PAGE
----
Police Motor Units
The History of Motorcycle Law Enforcement

 "Virtual Museum"

 

 

 

 

Washington State Patrol


June 8, 1921 was the date legislation authorized the appointment of highway police with the power of peace officers.  The first six patrolmen (Harold Lakeburg, Harry, Harkins, Henry Shuk, William Clark, Eugene Russel, and George Potter) were commissioned September 1, 1921.  The initial appropriation for maintenance of the motorcycle patrol was $70,000.  

 

The first two Highway Patrol directors were called supervisors.  The original issue was a badge, cap emblem and a gun.  It wasn't until 1924 that every patrolman became uniformed.  In 1924, the Patrol made arrangements with a local clothing store, which agreed to provide the same uniform for every man.  Attired motorcycle caps, gray Norfolk jackets, riding breeches, brown leather puttees and boots, the Highway Patrol began to realize the value of good public relations. 

 Motorcycles were on their way out by 1933.  The car which began to replace the motorcycles.  These cars were light, fast automobiles of the panel delivery type, which could be used as a combination patrol car, mobile jail, and ambulance, were proving much more versatile for all-weather work than the motorcycle.

 After being without motorcycles for years, a federal grant allowed the purchase of several bikes (Kawasaki 1000s) for traffic control in 1979.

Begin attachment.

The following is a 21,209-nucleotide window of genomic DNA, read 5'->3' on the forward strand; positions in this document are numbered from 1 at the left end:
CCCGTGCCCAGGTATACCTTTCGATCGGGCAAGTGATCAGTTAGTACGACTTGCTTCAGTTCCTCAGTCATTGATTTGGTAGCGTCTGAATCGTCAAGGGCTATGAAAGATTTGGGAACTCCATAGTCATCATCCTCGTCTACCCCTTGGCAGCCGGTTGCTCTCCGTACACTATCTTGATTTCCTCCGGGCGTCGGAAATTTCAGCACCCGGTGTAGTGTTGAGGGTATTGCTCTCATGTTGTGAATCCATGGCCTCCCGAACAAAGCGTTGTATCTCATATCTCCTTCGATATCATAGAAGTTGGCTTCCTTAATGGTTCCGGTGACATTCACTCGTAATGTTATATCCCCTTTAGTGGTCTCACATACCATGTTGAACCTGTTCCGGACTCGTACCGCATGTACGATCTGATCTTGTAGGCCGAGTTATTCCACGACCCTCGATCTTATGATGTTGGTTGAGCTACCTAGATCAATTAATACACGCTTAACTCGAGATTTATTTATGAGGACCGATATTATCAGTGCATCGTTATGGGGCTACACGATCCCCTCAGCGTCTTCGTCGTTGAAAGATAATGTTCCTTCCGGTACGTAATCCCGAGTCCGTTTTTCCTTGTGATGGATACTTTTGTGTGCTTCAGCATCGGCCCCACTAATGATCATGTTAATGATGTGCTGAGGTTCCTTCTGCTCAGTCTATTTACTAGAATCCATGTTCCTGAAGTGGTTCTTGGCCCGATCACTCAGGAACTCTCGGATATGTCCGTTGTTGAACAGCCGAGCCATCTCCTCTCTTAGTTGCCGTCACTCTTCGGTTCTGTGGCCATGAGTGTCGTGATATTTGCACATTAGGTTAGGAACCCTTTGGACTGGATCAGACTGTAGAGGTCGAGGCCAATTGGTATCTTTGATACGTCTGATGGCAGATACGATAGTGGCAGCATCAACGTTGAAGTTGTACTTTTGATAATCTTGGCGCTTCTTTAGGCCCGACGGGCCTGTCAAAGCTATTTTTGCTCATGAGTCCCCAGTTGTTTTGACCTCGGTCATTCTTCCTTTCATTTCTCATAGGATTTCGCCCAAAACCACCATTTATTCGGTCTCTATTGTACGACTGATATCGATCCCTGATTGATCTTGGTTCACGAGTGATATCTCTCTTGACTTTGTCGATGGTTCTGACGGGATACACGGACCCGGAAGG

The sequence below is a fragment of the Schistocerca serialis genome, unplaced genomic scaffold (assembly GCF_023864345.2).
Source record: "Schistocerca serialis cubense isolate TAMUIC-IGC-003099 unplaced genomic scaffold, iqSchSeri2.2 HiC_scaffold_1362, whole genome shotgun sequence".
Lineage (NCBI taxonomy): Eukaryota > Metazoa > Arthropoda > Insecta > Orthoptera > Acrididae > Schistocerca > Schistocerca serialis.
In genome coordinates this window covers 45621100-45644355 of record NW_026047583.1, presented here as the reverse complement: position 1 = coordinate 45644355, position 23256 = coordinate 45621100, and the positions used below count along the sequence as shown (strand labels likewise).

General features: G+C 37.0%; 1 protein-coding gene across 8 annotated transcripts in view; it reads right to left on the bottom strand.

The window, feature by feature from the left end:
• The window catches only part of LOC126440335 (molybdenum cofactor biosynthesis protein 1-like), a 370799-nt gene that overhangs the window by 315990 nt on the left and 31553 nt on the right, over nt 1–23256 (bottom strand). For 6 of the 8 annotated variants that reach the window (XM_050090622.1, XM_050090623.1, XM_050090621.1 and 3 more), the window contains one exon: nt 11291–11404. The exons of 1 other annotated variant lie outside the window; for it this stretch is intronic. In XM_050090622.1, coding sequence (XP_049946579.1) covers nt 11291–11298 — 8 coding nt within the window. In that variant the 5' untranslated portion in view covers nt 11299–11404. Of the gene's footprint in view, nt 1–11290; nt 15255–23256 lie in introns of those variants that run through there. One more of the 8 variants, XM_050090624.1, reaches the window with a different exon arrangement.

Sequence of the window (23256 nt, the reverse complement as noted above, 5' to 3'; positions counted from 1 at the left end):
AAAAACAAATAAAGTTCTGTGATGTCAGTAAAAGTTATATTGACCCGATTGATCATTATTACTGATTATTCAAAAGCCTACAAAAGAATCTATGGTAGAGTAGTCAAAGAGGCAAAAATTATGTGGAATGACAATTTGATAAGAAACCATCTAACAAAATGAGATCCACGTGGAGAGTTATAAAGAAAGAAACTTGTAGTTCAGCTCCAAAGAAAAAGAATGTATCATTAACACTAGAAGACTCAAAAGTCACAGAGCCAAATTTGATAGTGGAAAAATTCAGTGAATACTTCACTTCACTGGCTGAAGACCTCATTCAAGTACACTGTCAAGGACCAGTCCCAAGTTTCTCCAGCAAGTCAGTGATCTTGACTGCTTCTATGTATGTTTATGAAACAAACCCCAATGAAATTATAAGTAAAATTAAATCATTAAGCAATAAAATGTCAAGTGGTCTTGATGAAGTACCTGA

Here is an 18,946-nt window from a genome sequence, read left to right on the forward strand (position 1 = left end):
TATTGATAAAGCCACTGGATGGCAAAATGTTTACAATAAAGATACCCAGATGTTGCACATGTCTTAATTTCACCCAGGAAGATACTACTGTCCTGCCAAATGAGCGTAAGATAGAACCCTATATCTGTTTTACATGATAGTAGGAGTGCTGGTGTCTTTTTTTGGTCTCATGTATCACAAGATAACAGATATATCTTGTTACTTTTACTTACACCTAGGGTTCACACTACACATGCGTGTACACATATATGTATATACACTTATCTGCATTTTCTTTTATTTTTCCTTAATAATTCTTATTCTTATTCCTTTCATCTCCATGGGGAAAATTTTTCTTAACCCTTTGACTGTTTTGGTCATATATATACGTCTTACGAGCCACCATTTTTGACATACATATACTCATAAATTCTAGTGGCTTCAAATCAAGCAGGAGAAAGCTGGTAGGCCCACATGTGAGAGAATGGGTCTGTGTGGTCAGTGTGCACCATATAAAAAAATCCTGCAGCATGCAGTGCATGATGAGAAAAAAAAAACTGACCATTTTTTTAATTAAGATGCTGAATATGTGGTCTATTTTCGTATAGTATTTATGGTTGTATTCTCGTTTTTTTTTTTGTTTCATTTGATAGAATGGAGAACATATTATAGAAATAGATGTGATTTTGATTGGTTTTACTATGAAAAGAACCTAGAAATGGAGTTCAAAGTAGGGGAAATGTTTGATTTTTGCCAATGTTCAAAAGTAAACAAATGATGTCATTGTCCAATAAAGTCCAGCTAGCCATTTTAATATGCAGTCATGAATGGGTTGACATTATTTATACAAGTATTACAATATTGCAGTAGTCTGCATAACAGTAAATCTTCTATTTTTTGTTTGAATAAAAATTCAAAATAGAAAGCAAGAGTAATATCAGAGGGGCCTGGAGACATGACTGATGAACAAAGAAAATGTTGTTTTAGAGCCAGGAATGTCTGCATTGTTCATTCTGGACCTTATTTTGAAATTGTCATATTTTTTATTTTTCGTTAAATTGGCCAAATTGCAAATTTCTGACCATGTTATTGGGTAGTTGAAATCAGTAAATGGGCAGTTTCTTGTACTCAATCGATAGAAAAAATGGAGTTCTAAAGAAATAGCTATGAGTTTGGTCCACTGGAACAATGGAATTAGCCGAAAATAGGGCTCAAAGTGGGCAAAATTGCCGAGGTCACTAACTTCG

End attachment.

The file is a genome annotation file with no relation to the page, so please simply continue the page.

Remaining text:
In 1999 Highway Patrol transitioned to the BMW. 

  

Currently in 2008, Washington State Patrol has 42 motorcycle troopers assigned primarily to the urban 1-5 corridor.  Motorcycle detachments are located in Seattle, Tacoma, Marysville, and Vancouver.  Additional motorcycles are assigned to Kennewick, Bremerton and Spokane.

Motorcycles are highly effective in apprehending speeders and other aggressive drivers, particulary in heavy traffic.  Motorcycles are often the only emergency vehicle able to reach collision scenes and other incidents on crowded freeways with narrow shoulders.

With the northwest as a favorite destination for national leaders and visiting heads of state, WSP motor officers are frequently involved with dignitary escorts.

The Washington State Patrol is recognized as a leader in police motorcycle training.  Motorcycle training is conducted annually at the WSP Academy in Shelton.  In addition to classroom and dormitory facilities, the academy features a 2.7 mile drive course with an off-road environment, a low-speed skill course and high-speed pursuit exercise. 

1928

1928

1928

1928

1928

2008

2008

2008 WSP Motor Unit Group Photo

Washington State Patrol 2015

Washington State Police 2015

 

 


Photos and Information was provided by the Field Operations Bureau of the Washington State Patrol